The key point to remember here is that one needs to do some really intense exercises that can get your heart pumping out blood at a faster rate in order to learn better. For instance, yoga won’t be as effective as cardio in helping you learn as yoga is aimed at calming your brain rather than making it work faster. On the other hand, aerobic exercises that work your muscles hard and make you sweat profusely boost blood circulation to your brain and increase the size of the hippocampus. This is the part of the brain that is associated with verbal learning and memory formation.3 This explains why parts of the brain that regulate thinking and memory have greater volume in people who exercise as compared to that of the brains of those people who lead a more sedentary lifestyle.4

Past studies have also shown that exercise triggers the release of various neurochemicals that increases the number of brain cells and improves communication between the neurons.5 These effects are thought to have a significant impact on the brain’s ability to learn new information.


Sleep, To Further Improve Your Memory

Sleep helps the brain retain important information that further helps in the learning process.

Each day, your brain makes plenty of connections and learns multiple new things with every passing hour, but not all of these are worth saving. So sleep is a time when your brain’s synapses consolidate this new information – storing the bits it needs in permanent memory and pruning back the ones that it doesn’t.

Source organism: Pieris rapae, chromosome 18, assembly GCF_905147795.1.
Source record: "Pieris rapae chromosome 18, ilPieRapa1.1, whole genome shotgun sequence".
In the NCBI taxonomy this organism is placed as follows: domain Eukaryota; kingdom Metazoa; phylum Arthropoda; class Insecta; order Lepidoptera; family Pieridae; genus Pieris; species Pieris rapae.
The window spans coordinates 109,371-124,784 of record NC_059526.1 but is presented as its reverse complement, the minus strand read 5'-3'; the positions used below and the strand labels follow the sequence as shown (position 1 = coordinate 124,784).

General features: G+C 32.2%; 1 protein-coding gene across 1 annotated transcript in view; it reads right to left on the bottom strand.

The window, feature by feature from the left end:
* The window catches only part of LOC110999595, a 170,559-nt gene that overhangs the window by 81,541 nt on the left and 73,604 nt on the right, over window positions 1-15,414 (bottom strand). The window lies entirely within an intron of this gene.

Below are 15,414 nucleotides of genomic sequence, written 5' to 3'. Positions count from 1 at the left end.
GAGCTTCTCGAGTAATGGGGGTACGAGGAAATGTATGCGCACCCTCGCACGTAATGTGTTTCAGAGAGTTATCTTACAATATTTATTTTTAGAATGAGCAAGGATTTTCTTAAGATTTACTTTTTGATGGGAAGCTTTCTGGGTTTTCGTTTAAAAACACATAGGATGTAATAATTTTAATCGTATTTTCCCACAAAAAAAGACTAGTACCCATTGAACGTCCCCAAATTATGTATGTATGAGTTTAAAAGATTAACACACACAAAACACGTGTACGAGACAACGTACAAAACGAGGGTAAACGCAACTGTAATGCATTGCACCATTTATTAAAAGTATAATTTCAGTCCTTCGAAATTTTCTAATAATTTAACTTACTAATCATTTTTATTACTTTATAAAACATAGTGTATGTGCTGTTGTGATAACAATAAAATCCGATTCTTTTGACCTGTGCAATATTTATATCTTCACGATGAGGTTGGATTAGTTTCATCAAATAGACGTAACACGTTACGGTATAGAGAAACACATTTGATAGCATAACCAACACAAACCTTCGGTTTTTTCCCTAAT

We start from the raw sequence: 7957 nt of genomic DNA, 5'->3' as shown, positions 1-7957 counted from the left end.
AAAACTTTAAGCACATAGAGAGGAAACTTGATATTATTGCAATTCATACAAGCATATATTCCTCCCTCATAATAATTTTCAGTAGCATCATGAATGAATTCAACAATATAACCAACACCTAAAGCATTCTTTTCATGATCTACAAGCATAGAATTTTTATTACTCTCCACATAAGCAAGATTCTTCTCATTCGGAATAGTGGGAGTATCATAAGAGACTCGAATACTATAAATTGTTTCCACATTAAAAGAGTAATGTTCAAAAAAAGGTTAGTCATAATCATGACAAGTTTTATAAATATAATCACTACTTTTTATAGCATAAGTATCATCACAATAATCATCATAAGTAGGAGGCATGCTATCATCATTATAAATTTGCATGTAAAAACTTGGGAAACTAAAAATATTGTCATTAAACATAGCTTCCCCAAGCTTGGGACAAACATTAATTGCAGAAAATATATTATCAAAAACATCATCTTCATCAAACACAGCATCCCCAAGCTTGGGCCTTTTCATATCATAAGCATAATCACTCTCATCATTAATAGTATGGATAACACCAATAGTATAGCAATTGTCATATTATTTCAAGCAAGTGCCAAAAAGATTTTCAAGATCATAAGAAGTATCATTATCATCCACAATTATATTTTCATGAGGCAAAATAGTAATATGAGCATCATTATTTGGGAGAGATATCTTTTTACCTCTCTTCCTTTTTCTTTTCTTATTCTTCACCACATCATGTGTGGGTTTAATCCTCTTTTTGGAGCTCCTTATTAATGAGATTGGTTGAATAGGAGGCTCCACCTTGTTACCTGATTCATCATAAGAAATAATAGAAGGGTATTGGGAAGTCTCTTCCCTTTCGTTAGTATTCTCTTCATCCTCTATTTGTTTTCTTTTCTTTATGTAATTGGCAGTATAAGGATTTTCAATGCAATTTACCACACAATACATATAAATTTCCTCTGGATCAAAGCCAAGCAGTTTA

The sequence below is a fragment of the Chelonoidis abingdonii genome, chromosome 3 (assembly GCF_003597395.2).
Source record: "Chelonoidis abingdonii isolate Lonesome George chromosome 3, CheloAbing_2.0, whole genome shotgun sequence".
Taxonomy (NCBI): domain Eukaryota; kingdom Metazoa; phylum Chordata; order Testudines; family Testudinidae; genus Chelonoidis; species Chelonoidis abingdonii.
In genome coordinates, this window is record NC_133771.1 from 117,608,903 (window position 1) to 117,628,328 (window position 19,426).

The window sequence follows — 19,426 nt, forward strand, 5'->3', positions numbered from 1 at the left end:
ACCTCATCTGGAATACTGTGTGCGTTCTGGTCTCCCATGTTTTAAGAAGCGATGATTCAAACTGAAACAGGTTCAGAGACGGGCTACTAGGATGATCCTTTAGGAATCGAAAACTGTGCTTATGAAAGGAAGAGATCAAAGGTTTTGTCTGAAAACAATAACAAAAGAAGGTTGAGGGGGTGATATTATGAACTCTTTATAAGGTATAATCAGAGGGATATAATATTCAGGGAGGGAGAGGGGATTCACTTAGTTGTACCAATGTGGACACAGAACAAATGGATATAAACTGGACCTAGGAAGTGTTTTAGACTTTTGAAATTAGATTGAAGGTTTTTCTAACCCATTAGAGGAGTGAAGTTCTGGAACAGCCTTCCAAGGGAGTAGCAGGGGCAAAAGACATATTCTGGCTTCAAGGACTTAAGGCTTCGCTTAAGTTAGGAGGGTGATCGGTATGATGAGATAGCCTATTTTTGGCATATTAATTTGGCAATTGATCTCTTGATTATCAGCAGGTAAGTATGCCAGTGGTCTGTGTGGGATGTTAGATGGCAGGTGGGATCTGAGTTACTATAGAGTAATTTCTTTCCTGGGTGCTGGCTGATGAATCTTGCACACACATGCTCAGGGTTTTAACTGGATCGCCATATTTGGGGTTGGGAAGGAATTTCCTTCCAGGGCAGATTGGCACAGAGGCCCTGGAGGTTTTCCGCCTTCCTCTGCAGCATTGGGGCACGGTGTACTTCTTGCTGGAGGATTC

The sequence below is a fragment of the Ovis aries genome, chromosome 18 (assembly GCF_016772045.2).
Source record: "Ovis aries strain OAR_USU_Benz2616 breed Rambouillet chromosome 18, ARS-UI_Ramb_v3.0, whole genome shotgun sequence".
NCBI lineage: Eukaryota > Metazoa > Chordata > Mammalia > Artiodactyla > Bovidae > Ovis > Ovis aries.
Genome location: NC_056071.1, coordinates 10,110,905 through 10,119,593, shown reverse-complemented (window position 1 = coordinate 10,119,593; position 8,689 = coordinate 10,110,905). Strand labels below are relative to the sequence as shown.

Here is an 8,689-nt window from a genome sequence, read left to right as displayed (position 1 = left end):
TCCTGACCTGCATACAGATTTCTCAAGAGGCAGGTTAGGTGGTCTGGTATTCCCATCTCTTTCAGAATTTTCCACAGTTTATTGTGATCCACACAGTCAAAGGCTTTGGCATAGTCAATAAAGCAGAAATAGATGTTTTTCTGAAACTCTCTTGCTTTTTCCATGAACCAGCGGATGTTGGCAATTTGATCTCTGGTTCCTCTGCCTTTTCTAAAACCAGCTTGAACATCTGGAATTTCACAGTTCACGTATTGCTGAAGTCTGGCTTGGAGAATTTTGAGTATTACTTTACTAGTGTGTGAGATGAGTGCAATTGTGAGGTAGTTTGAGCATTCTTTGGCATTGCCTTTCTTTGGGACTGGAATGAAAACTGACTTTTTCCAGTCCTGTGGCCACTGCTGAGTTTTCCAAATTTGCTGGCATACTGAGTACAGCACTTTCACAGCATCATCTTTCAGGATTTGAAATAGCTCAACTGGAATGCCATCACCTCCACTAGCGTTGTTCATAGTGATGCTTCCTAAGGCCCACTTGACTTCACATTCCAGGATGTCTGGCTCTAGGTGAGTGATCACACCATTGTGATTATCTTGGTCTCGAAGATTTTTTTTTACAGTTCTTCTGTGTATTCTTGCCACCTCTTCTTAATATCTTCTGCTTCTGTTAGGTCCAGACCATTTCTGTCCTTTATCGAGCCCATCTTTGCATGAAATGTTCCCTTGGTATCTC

Studies show that when learning a certain task and recalling that same task were separated by a night of sleep rather than the same amount of time during waking hours, people recalled information much better.6

Furthermore, rapid eye movement (REM) sleep is extremely important in memory formation and cognitive function. This is because, during REM sleep, your brain undergoes extremely high levels of neural activity. This is the final stage of sleep that is associated with dreaming, during which flashes of neural impulses are constantly relayed between the spinal cord, brain, and neighboring structures. This is also a phase where blood flow to the brain is at its highest, which further assists in memory consolidation and cognitive function.

Therefore, it is evident that good quality sleep is vital for improving your brain’s ability to store important information, which in turn, affects your learning process.